No! Many home educators are on low incomes, and gathering resources is largely a matter of ingenuity and experience. Don’t rush out and buy stacks of books and equipment. Buy things as you need them – and only if you can’t beg, borrow or hire them elsewhere. Order what you can from the library, and see if you can bulk-buy stationery and art materials with other home educators, or share the cost of any expensive items. Trawl charity shops and car-boot sales regularly. Make the most of school TV programmes. Keep an eye on free software on the front of computer magazines. Ask if you can get reduced admission to exhibitions, to school matinees of plays and concerts. Home educators are not entitled to any financial support, but eligible children aged over 16 can claim the Education Maintenance Allowance in Scotland, and Child Benefit should continue until 18 so long as your child is in full-time, non-advanced education.
How do home educated children do exams?
GCSEs and A levels are an option, as are vocational qualifications or the International Baccalaureate. It may be tricky to find course-work supervision and assessment, or an examination centre but some local authorities are happy to arrange this. There are correspondence and online courses available, or your child may choose to go to college to take exams. Some colleges allow children under 16 to enrol part-time or on a distance learning basis. Think carefully about exams: does your child actually need them? There is no law that says you have to do exams at a particular age – or at all! Some universities and colleges accept home educated students on the basis of work portfolios or previous experience, and vocational qualifications can be gained through work. For more information, see our Exams & Qualifications section.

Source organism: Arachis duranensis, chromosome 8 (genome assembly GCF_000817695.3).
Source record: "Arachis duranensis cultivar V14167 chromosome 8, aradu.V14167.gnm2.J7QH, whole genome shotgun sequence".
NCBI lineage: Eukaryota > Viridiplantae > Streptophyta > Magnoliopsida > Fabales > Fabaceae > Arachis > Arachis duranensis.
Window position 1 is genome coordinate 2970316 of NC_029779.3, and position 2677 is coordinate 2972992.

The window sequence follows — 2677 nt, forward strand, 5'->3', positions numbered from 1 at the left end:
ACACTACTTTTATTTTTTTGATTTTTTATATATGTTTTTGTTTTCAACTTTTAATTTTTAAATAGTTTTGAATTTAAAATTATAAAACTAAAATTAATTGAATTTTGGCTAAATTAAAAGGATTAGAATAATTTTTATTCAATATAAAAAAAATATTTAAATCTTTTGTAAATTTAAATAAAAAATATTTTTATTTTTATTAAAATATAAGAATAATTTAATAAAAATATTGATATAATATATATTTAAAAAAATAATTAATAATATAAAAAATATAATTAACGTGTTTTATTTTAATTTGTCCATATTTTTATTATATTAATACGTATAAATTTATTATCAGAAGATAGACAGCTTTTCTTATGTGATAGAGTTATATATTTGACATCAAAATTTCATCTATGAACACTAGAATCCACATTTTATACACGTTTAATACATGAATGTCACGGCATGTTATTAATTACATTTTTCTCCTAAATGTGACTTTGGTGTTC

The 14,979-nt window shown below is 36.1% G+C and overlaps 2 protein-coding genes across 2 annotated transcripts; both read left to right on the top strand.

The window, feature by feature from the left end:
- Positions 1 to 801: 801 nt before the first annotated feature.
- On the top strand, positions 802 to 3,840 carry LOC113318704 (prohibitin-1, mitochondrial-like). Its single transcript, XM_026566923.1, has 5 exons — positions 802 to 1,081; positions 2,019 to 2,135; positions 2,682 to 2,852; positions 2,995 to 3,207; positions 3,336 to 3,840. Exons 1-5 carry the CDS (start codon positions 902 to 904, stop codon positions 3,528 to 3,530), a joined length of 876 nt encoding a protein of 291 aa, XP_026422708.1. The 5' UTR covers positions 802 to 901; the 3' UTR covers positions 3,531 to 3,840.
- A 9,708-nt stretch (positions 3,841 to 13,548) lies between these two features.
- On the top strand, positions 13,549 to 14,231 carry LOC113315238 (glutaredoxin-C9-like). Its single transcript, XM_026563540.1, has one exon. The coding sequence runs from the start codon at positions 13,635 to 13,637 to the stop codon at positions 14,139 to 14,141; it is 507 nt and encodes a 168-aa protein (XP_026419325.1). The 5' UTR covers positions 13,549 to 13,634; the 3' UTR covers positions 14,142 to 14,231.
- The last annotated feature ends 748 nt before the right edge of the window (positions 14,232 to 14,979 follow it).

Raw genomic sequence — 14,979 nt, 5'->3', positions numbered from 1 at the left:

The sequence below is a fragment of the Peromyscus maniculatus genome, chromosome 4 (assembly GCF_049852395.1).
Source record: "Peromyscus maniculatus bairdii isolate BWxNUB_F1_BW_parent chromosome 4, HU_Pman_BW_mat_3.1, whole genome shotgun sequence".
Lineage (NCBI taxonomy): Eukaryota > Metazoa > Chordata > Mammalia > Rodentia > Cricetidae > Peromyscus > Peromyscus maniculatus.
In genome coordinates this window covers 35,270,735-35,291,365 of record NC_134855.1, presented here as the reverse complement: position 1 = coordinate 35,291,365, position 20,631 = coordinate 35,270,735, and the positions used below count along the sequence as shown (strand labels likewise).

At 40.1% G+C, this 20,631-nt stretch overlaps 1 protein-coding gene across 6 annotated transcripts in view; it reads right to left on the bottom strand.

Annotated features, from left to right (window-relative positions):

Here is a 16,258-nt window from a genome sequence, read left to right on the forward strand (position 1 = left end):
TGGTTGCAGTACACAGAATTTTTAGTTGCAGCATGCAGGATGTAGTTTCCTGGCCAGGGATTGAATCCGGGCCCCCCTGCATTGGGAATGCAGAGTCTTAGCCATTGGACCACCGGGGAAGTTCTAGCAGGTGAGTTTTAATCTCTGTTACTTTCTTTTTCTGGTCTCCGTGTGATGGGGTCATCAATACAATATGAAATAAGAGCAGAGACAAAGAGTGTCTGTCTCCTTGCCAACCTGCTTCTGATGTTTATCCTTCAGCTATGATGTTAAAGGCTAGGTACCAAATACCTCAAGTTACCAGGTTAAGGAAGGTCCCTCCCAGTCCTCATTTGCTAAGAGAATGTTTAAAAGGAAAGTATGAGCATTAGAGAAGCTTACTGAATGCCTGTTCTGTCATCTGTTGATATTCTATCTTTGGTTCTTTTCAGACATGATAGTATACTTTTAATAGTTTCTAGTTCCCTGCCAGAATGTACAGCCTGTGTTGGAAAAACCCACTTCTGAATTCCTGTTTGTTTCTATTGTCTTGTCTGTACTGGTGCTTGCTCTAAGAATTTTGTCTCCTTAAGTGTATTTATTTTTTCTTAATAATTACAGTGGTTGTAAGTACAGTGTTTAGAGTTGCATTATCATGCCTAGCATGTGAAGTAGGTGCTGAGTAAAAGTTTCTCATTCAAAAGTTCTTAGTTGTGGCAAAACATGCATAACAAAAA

What if my child has special educational needs?
Home education can be a highly successful alternative to mainstream or special schooling for children with special educational needs, whether or not these needs have been formally recorded. Children thrive on individual attention, and as long as the education you provide is suitable, the fact that your child has special educational needs (or additional support needs) should make little difference. If you are home educating a child with special needs or any form of disability, Schoolhouse can help put you in touch with specialist support groups and other parents who are home educating their ‘special’ children.
Home education is a partnership between you and your child, and that means it’s a two-way process. It’s perfectly reasonable to expect her to adapt to your priorities sometimes. You don’t have to be a saint to home educate, and there will be days when you are unwell – or wonder if boarding school wouldn’t have been a better choice! If you’ve only just started home educating, or are thinking about it, it may seem daunting, but just take slowly. Schools will still be there next year if you decide home education isn’t working. Give home education a chance and you may well join the thousands who have discovered that not only is it perfect for their family – it’s great fun, too!